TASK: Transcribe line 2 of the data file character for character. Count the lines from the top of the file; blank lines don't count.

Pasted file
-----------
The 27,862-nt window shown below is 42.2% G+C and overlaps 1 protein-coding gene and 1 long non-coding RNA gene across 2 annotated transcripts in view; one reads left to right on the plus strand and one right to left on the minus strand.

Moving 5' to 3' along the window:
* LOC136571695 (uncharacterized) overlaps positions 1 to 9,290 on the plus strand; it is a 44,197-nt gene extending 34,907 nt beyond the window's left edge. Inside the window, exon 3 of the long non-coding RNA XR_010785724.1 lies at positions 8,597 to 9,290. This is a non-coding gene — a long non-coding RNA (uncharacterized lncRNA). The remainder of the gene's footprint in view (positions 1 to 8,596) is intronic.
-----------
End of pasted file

Moving 5' to 3' along the window: